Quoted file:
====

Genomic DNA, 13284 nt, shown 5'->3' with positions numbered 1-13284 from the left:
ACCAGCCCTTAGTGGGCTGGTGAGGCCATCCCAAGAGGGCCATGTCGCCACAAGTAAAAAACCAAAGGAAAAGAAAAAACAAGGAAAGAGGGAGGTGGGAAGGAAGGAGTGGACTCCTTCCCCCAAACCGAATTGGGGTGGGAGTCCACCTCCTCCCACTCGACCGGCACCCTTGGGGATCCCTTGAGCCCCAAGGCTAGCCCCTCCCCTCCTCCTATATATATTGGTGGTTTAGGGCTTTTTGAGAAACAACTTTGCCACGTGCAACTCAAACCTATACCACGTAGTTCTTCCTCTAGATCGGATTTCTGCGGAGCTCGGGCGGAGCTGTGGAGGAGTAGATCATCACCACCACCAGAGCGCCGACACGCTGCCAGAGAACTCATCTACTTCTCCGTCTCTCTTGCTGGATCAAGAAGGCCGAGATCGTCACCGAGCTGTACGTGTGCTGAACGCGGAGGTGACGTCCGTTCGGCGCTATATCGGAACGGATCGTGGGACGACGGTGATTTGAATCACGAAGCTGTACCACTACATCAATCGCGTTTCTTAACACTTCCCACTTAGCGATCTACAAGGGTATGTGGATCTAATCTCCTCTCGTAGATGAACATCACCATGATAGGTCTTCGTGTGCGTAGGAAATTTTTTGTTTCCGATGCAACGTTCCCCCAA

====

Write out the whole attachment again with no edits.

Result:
Genomic DNA, 13284 nt, shown 5'->3' with positions numbered 1-13284 from the left:
ACCAGCCCTTAGTGGGCTGGTGAGGCCATCCCAAGAGGGCCATGTCGCCACAAGTAAAAAACCAAAGGAAAAGAAAAAACAAGGAAAGAGGGAGGTGGGAAGGAAGGAGTGGACTCCTTCCCCCAAACCGAATTGGGGTGGGAGTCCACCTCCTCCCACTCGACCGGCACCCTTGGGGATCCCTTGAGCCCCAAGGCTAGCCCCTCCCCTCCTCCTATATATATTGGTGGTTTAGGGCTTTTTGAGAAACAACTTTGCCACGTGCAACTCAAACCTATACCACGTAGTTCTTCCTCTAGATCGGATTTCTGCGGAGCTCGGGCGGAGCTGTGGAGGAGTAGATCATCACCACCACCAGAGCGCCGACACGCTGCCAGAGAACTCATCTACTTCTCCGTCTCTCTTGCTGGATCAAGAAGGCCGAGATCGTCACCGAGCTGTACGTGTGCTGAACGCGGAGGTGACGTCCGTTCGGCGCTATATCGGAACGGATCGTGGGACGACGGTGATTTGAATCACGAAGCTGTACCACTACATCAATCGCGTTTCTTAACACTTCCCACTTAGCGATCTACAAGGGTATGTGGATCTAATCTCCTCTCGTAGATGAACATCACCATGATAGGTCTTCGTGTGCGTAGGAAATTTTTTGTTTCCGATGCAACGTTCCCCCAA